Jewish Immigration to America: Three Waves

Sephardic, German, and Eastern European immigrants each contributed to the formation of American Jewry.

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In addition, Eastern Europeans brought with them unprecedented support for Jewish nationalism. They educated the American Jewish community on this topic, even if they did not appear among its early leaders. (Henrietta Szold, the founder of Hadassah, credited her immigrant night school students for her introduction to the fundamentals of Zionism…)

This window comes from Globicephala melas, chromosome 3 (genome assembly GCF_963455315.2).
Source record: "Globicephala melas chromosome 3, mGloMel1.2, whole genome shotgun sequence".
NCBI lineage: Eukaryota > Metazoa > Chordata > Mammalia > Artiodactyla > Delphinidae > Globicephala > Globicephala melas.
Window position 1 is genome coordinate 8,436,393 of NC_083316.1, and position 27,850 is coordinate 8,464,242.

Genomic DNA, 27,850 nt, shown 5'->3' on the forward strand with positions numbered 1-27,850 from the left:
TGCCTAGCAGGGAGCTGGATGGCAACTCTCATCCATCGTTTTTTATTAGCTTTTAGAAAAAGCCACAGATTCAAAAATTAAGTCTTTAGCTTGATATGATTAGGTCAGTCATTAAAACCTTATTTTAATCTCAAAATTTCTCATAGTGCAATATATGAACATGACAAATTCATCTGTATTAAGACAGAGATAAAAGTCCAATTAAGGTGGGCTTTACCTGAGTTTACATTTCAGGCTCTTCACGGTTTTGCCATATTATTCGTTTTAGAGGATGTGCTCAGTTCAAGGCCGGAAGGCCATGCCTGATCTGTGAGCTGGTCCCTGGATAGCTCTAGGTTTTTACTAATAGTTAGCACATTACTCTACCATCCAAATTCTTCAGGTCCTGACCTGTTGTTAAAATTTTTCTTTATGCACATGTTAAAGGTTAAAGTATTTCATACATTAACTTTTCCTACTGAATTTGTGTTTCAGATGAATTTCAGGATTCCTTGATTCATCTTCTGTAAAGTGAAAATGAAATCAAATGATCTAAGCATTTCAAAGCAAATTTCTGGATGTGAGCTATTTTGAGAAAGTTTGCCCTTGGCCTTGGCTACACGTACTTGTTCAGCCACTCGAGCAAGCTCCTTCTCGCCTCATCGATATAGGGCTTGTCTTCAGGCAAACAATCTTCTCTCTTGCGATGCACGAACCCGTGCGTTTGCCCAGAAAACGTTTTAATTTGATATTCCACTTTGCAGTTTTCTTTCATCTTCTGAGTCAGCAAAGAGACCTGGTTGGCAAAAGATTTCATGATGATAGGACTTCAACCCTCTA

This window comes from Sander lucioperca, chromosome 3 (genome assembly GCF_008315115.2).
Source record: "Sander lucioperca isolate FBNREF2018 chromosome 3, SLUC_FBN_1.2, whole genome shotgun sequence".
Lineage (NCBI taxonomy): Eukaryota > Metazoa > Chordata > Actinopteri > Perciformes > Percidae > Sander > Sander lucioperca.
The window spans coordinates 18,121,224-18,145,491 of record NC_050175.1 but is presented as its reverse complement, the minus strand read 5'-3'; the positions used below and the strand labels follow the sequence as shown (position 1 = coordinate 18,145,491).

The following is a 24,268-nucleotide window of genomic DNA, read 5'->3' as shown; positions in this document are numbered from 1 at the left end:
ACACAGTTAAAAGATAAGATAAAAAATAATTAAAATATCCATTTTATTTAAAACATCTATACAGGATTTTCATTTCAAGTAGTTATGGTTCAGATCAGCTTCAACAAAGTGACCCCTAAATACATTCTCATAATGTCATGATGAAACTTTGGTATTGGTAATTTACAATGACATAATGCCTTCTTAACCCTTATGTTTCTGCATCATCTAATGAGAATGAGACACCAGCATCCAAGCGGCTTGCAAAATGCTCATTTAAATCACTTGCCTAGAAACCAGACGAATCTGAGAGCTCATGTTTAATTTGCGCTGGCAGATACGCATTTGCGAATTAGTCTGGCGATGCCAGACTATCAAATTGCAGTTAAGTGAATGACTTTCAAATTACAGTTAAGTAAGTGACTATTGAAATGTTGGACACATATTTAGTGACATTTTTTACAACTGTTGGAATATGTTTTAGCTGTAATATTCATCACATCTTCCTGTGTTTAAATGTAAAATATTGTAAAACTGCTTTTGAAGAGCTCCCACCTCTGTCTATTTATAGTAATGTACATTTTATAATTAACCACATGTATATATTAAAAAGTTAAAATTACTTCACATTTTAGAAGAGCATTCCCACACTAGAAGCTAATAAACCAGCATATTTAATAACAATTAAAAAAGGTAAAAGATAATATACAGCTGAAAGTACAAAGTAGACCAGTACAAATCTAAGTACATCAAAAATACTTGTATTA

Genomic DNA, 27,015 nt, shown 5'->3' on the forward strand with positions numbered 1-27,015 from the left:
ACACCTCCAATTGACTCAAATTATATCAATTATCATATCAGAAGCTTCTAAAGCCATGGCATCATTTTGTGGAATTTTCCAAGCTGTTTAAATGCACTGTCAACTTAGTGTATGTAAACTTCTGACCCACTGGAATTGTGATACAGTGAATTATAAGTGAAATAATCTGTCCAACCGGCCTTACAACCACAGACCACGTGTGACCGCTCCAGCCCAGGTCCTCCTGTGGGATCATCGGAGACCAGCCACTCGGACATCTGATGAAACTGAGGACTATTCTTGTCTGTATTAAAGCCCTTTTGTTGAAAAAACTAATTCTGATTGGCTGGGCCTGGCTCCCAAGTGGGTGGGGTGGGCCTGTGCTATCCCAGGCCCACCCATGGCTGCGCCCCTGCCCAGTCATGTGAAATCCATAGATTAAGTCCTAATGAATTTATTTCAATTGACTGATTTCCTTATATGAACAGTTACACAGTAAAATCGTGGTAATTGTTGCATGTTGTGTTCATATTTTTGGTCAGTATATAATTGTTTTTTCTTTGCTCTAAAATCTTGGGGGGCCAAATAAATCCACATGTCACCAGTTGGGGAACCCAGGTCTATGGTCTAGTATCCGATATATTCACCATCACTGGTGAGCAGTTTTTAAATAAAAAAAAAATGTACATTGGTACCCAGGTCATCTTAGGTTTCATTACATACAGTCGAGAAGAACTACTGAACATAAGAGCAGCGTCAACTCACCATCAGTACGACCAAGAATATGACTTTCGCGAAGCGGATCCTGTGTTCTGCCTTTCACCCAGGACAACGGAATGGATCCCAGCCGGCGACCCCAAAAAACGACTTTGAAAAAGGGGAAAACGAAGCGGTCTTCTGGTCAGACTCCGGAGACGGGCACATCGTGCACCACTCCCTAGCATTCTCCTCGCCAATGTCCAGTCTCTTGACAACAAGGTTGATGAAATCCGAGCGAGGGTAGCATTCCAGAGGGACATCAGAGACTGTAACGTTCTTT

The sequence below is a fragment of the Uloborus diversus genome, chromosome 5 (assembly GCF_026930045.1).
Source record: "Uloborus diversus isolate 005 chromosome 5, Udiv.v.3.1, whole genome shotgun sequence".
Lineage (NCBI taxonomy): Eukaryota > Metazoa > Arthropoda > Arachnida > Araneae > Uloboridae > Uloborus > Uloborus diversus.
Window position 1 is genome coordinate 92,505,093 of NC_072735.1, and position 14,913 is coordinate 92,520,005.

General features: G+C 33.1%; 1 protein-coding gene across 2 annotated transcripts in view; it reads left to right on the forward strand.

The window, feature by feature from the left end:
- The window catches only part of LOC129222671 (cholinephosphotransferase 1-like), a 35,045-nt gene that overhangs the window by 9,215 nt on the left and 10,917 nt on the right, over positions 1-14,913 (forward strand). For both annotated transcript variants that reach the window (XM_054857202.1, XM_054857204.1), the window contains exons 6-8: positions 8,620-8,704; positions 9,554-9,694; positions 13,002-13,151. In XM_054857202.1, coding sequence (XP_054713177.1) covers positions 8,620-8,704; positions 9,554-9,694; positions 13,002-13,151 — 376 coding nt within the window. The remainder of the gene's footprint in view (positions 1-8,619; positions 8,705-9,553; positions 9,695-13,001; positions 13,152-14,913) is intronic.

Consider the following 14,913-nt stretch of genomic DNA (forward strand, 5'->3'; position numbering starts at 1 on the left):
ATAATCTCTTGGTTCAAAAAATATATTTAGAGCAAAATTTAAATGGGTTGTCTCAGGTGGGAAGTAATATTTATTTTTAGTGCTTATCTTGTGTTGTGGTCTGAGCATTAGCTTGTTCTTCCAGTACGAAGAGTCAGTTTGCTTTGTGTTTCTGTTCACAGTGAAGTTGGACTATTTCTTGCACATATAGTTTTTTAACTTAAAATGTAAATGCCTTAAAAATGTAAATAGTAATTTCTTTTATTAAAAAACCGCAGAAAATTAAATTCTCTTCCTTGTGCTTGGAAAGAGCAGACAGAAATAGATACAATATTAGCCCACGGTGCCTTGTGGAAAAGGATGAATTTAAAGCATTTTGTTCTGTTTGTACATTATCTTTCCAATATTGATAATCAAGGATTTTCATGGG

Finally, Eastern European Jews ensured a more religiously diverse American Jewish population. The Eastern Europeans did not, for the most part, feel comfortable with Reform Judaism. Their insistence on maintaining tradition, albeit in a modern context, contributed to the establishment of Conservative Judaism and infused Orthodox Judaism with new energy and purpose.   

Large-scale Jewish immigration to the United States ended in 1924. Still, the contemporary American Jewish community remains very much a product of these founding groups.

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Joellyn Wallen Zollman holds a PhD in Jewish History from Brandeis University. She was the History and Community editor of